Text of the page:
Brian has since been convicted of drug dealing, and awaits retrial on other charges. State v. Eggleston, noted at 108 Wash. App. 1011, 2001 WL 1077846, at *1 (2001)

That night, an officer took Mrs. Eggleston to her mother's mobile home. The parties disagree whether Mrs. Eggleston could have moved home after the homicide team completed its search that evening. Brian's defense counsel suggested she not go home until investigations were complete.

On April 15, 1996, the trial court signed a search warrant authorizing the seizure of evidence pertaining to the murder from Mrs. Eggleston's house. The search warrant specifically authorized the police to collect:

Video tapes of police television shows, blood samples, gunshot residue, bed sheet with bloody hand print, two upholstered chairs with bloodstains, [c]ollection of trace evidence. Any other evidence discovered during the reconstruction of the crime scene and documentation of the process with photographs and video taping, measuring, vacuuming, or other evidence techniques necessary to reconstruct the crime scene.

Clerk's Papers (CP) at 264. The search warrant commanded the officers to "diligently search for any evidence, and any other, and if ... evidence material to the investigation or prosecution of said felony ... be found ... bring the same forthwith before me, to be disposed of according to law." CP at 264.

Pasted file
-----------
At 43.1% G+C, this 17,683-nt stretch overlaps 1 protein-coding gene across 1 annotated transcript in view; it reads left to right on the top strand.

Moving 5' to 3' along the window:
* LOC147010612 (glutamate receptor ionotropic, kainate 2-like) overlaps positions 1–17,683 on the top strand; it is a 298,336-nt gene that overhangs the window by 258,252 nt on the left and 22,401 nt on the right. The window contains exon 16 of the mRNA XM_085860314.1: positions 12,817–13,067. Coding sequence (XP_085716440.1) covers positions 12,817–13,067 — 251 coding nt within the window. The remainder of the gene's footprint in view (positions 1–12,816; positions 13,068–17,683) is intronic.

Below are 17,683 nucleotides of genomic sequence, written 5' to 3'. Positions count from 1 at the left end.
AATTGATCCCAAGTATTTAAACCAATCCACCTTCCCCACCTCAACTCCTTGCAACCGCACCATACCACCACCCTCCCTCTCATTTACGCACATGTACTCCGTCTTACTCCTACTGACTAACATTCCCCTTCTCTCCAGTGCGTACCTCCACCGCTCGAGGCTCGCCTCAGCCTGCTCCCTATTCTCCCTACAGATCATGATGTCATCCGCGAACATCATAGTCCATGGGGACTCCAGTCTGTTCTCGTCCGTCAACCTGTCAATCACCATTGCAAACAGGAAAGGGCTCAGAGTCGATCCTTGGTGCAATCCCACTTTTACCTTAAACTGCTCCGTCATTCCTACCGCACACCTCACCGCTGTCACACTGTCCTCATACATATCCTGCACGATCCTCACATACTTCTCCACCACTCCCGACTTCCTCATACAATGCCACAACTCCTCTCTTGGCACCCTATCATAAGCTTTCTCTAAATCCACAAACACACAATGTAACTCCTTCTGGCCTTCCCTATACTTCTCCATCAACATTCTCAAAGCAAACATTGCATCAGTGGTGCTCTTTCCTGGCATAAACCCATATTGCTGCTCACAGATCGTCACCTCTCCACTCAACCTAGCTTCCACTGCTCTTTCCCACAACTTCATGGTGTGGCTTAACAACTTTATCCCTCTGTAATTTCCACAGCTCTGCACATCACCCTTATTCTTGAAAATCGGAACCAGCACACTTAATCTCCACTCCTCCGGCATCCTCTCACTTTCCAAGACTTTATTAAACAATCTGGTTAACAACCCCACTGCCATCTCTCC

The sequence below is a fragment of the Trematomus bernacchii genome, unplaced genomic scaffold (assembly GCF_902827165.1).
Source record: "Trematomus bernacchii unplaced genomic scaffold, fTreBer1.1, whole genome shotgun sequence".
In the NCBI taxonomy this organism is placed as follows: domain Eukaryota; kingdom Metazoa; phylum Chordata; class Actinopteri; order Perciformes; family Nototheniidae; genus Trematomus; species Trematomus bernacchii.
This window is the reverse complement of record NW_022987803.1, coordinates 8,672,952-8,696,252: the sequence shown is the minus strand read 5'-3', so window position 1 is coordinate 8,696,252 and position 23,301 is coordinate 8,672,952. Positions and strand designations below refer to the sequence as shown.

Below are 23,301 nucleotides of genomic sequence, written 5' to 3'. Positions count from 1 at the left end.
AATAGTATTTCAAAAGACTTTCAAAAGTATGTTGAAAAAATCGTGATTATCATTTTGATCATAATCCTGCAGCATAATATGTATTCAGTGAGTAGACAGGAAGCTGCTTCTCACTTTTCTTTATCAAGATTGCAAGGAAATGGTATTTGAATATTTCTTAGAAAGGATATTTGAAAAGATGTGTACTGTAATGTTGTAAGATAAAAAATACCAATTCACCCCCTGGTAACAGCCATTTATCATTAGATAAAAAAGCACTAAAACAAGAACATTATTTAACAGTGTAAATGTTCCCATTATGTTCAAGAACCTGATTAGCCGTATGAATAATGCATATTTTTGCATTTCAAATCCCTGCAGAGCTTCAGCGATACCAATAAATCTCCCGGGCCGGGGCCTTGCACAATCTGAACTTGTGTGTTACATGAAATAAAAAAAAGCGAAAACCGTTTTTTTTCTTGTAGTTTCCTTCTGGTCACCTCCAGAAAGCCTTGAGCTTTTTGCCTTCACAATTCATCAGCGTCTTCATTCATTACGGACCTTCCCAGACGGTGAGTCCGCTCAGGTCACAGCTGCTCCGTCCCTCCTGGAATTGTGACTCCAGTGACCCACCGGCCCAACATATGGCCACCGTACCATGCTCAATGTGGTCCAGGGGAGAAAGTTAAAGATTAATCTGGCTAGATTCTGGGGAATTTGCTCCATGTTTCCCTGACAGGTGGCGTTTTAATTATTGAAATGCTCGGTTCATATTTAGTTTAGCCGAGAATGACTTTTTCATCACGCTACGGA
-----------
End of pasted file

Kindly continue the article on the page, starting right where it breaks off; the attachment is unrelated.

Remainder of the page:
Leaving a copy of the warrant on the family piano, officers collected evidence, including two walls. One wall was a load bearing wall, leaving the house unstable and uninhabitable. Two months later the trial judge issued an order prohibiting "the defense, and any person acting on behalf of the defendant" from "destroying any item of possible evidentiary value" and "preserv[ing] the scene which is the location of the acts ... in its entirety." CP at 127.2 Mrs. Eggleston has cooperated with this order and has lived in her mother's mobile home ever since. She has not asked the trial court to modify this order to make it less burdensome upon her. While the attorneys discussed whether Mrs. Eggleston should be allowed to move back into her home, "it was kind of in limbo." CP at 282.

Brian has been charged and tried for murder, assault, and drug crimes. The first jury found him guilty of the drug and assault charges but deadlocked on murder; the second jury convicted him of second degree murder. See Eggleston, 108 Wash.App. 1011, 2001 WL 1077846, at *2. Both juries were taken to the house. The removed walls have

64 P.3d 622